Practitioners adopted a range of perspectives to understand the causes of abuse by juveniles. The most common causes described were felt to be that they had not learnt boundaries between appropriate and inappropriate sexual behavior, that the abusers had themselves been abused, that their curiosity had gone wrong, because of family dysfunction and because of power imbalance between men and women. Although these understandings appear to relate to explanations of abuse put forward by several theoretical perspectives on abuse, practitioners largely operated without the benefit of an explicit, sound, theoretical knowledge-base. Children under 12 who displayed inappropriate sexual behavior were generally seen as not being `responsible' for their behavior. This perception of the lack of responsibility of children is entirely understandable in the context of social workers learning, in the early years of sexual abuse training, about the myth that children can invite abuse. The response to that myth was to learn that children are never responsible for the sexual abuse they suffer at the hands of adults. Abusers were seen as responsible for teaching the victims about sexuality. The implication of this is that it may be very difficult to switch from seeing children as not being responsible when they are being abused by an adult to being responsible when it is they who are doing the abusing.

In attempting to explain why, in the past, there had been delay in responding to the issue of young abusers, practitioners felt this stemmed from `minimization' of the abusive behavior by parents and by professionals (particularly the police); together with a lack of clarity about what constituted `abusive' behavior. There was a general agreement that societal preference for seeing children as `innocents', and not sexual beings, coupled with the discomfort of professions about matters of sexuality, had hindered the identification of the issue and delayed response to it.

Social Work Intervention
Getting through the denial of both parents and perpetrators was described as a major obstacle. Parents of perpetrators, especially very young ones, were described as frequently expressing denial, and often closed the door firmly on social work intervention. Not allowing the child to be interviewed was one response. Another was to claim that they, the parents, could supervise the child and so prevent further incidents. When parents allowed the child to be seen, the first interview was occasionally very difficult as parents were able to `coach' the young person. By the time of the interview, s/he already knew the wrongness of the acts committed. Some of the children or young people had already been `in the system' before coming to the notice of practitioners for sexually abusing other children. One worker noted that one 14-year-old perpetrator had been displaying traumatized behavior since the age of 2, suggesting the need for an earlier and more thorough assessment.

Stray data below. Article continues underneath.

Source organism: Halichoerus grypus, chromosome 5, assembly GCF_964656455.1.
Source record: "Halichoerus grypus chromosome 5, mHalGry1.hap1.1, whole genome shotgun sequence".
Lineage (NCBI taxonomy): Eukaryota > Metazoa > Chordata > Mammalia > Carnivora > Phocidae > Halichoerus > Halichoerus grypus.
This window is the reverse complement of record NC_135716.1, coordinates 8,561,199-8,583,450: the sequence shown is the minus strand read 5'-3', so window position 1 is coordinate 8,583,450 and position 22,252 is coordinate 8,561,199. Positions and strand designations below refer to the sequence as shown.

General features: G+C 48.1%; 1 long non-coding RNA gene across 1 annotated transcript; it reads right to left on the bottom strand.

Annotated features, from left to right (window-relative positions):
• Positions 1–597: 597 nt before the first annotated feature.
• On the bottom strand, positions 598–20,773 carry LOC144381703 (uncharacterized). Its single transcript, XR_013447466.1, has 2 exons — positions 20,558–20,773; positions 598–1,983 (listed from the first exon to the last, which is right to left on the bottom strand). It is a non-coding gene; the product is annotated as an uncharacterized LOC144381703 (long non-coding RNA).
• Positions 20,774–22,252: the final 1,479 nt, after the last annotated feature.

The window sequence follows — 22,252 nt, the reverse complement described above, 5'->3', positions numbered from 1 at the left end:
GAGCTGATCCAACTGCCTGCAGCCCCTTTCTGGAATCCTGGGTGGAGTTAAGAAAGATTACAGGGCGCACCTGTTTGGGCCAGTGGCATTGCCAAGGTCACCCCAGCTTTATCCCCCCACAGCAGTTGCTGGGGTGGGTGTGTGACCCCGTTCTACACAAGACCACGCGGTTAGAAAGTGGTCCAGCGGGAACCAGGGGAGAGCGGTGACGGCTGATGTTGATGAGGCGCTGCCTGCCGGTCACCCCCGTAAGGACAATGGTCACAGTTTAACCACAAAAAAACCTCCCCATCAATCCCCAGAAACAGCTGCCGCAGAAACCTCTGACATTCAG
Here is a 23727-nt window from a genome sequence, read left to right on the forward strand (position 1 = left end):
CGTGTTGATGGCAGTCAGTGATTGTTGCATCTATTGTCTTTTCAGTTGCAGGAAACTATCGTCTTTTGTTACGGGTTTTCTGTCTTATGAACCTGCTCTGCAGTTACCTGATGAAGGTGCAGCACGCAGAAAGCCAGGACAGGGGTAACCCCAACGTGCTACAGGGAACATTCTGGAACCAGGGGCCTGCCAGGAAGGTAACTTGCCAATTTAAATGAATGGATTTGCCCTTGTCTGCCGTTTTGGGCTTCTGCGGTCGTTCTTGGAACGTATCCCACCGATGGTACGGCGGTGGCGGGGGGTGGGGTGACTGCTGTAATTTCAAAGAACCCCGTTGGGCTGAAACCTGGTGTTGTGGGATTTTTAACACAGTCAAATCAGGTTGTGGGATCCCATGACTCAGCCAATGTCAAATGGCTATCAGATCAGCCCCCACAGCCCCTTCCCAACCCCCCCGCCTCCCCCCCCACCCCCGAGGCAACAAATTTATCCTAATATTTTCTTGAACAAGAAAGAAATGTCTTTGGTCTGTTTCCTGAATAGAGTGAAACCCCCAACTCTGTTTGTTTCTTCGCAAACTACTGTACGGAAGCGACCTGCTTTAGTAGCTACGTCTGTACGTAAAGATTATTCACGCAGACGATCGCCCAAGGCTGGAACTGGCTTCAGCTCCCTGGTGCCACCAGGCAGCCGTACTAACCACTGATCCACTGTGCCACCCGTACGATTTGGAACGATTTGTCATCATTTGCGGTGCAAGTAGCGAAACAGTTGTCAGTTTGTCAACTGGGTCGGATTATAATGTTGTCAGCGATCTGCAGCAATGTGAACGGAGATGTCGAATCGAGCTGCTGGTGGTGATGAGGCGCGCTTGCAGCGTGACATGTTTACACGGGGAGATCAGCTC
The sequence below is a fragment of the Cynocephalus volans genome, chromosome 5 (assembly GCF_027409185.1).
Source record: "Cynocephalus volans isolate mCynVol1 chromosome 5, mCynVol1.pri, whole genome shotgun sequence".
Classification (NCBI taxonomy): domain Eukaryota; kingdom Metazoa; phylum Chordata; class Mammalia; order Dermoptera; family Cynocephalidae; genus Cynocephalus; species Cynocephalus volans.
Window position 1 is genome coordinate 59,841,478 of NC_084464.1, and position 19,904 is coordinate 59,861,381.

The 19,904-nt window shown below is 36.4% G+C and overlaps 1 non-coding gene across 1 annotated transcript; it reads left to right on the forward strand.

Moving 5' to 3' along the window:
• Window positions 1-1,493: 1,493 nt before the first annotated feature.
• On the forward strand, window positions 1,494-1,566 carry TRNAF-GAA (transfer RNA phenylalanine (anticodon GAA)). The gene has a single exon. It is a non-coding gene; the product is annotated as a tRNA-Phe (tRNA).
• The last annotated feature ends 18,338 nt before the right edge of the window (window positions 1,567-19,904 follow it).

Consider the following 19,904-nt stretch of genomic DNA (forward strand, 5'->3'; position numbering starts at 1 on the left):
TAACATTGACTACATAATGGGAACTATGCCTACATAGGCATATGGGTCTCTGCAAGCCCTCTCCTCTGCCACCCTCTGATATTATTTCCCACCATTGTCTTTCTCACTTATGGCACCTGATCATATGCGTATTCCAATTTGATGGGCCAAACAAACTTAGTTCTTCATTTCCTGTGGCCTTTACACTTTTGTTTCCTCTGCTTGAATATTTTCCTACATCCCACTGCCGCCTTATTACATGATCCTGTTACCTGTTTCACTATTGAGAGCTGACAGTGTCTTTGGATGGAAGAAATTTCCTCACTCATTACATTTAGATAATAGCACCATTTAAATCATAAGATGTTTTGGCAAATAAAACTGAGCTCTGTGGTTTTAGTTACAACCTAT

Practitioners felt that their lack of skills in working with young abusers immobilized them; comprehensive assessment was felt to be beyond their capabilities, given the lack of skills knowledge and support available to them. While practitioners generally felt willing to undertake investigation and assessment of abuse, they saw assessment without adequate resources as untenable. The Children Act (1989) was said to be unhelpful in not identifying this client group as children `in need'. Some felt that assessment was better undertaken by Juvenile Justice, because `society had already indicated needs for sanctions when individuals offend norms'. This may simply be an attempt to push away the problem to someone else, a reflection of lack of sufficient training, or an inability to be able to appropriately draw on previously learnt skills. Nevertheless, it highlights the underlying sense of lack of necessary ability.

Personal Resources Needed to Work with Young Abusers
Lack of skills in challenging the denial of abusers and caregivers was a major concern for practitioners. Other perceived gaps in skills were how to assess risk of reoffending and, more generally, what pertinent questions to ask when undertaking a comprehensive assessment. Practitioners felt an urgent need to be updated generally on the knowledge currently available from research and practice experience. All workers believed that a multidisciplinary team, drawn
from statutory and voluntary agencies, incorporating the different strengths of each, would be the ideal solution in meeting the `focused needs' of young abusers.
- Ladwa-Thomas, Usha and Robert Sanders, Juvenile Sex Abusers: Perceptions of Social Work Practicioners; Child Abuse Review, Jan/Feb99, Vol. 8 Issue 1, p55-62, 8p

Personal Reflection Exercise #4
The preceding section contained information about using limited choices to avoid power struggles. Write three case study examples regarding how you might use the content of this section in your practice.

QUESTION 18
What was described as a major obstacle? Record the letter of the correct answer the Answer Booklet.